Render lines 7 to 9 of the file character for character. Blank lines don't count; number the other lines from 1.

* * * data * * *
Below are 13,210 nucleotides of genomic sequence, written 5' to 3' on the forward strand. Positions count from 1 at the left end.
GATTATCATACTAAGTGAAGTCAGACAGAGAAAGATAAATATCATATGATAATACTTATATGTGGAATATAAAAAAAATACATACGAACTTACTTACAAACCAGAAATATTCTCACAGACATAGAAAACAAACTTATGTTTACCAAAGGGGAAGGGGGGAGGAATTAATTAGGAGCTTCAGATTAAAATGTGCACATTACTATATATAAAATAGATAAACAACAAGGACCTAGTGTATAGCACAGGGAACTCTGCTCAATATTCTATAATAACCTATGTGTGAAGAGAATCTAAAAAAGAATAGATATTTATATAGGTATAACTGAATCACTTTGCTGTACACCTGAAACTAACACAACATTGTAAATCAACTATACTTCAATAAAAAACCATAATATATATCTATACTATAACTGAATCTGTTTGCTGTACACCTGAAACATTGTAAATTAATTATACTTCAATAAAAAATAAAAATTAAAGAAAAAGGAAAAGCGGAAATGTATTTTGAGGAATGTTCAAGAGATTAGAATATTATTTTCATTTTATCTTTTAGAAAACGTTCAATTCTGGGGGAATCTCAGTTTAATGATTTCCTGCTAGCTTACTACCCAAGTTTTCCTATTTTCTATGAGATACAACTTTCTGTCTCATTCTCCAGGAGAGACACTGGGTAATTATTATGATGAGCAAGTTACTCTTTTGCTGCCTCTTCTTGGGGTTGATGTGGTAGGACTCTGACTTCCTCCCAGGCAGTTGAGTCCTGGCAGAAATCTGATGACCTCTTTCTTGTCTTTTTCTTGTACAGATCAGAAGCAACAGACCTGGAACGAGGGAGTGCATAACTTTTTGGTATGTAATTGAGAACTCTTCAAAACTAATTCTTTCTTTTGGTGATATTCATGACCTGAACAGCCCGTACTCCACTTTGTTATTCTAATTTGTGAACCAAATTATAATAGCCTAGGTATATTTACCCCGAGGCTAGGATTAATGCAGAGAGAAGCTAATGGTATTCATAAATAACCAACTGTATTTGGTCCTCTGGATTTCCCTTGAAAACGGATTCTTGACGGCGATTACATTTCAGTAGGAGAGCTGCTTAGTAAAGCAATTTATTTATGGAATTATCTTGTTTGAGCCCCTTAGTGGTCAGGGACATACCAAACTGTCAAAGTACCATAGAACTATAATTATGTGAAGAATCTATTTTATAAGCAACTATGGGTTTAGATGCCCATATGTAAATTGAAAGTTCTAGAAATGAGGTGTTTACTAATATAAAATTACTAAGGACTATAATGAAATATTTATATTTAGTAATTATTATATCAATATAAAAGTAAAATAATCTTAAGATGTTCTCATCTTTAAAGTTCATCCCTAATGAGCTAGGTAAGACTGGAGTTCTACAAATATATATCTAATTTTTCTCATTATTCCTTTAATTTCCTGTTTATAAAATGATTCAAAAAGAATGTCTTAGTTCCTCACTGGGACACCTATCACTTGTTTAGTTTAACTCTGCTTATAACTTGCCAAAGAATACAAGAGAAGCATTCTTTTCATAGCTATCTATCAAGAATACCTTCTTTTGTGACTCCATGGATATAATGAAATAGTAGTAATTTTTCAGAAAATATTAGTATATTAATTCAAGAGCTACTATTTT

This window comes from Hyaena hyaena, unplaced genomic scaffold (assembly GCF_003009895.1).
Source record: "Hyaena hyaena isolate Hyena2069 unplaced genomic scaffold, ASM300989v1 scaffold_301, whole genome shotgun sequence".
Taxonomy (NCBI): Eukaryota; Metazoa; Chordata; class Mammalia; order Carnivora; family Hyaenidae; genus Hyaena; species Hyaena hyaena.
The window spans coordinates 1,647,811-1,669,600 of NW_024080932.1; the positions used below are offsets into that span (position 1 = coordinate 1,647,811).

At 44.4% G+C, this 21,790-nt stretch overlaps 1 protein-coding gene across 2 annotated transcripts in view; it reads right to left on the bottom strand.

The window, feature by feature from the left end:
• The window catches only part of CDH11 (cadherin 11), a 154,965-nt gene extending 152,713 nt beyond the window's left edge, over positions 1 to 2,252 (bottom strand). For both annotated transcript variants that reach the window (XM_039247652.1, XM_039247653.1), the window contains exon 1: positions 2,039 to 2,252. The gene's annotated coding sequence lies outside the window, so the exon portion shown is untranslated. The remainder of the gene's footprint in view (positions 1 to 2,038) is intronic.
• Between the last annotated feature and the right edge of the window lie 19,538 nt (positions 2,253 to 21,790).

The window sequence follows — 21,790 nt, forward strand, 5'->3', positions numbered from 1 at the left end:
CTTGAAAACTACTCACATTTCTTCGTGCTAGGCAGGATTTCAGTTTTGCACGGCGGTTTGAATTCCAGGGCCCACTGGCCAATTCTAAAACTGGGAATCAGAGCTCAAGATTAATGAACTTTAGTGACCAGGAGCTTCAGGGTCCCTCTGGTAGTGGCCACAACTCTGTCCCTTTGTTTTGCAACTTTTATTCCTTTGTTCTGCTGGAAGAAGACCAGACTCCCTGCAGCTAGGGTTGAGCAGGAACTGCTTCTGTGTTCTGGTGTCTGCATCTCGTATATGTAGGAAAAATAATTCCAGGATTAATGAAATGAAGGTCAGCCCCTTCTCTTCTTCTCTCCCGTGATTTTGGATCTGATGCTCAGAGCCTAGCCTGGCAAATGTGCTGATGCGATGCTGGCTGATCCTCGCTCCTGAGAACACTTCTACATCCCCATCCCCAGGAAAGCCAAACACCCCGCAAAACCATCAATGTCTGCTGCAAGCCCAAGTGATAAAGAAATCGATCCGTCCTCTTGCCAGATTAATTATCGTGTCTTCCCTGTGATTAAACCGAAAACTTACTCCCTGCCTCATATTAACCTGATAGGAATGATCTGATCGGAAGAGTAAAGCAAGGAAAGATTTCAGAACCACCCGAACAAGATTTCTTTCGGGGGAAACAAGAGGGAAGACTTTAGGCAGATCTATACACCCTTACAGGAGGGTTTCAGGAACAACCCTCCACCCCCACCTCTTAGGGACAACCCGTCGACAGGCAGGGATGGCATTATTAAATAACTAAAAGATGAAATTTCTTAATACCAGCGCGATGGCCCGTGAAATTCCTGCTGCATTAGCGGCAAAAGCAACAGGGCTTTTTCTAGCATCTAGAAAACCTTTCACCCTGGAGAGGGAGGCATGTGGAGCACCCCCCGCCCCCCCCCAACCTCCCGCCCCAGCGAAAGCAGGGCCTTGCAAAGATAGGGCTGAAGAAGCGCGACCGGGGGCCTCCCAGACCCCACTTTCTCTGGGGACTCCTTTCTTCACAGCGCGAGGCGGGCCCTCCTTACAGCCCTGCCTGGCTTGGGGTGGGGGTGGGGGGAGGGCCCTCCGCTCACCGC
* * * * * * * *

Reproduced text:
At 44.4% G+C, this 21,790-nt stretch overlaps 1 protein-coding gene across 2 annotated transcripts in view; it reads right to left on the bottom strand.

The window, feature by feature from the left end:
• The window catches only part of CDH11 (cadherin 11), a 154,965-nt gene extending 152,713 nt beyond the window's left edge, over positions 1 to 2,252 (bottom strand). For both annotated transcript variants that reach the window (XM_039247652.1, XM_039247653.1), the window contains exon 1: positions 2,039 to 2,252. The gene's annotated coding sequence lies outside the window, so the exon portion shown is untranslated. The remainder of the gene's footprint in view (positions 1 to 2,038) is intronic.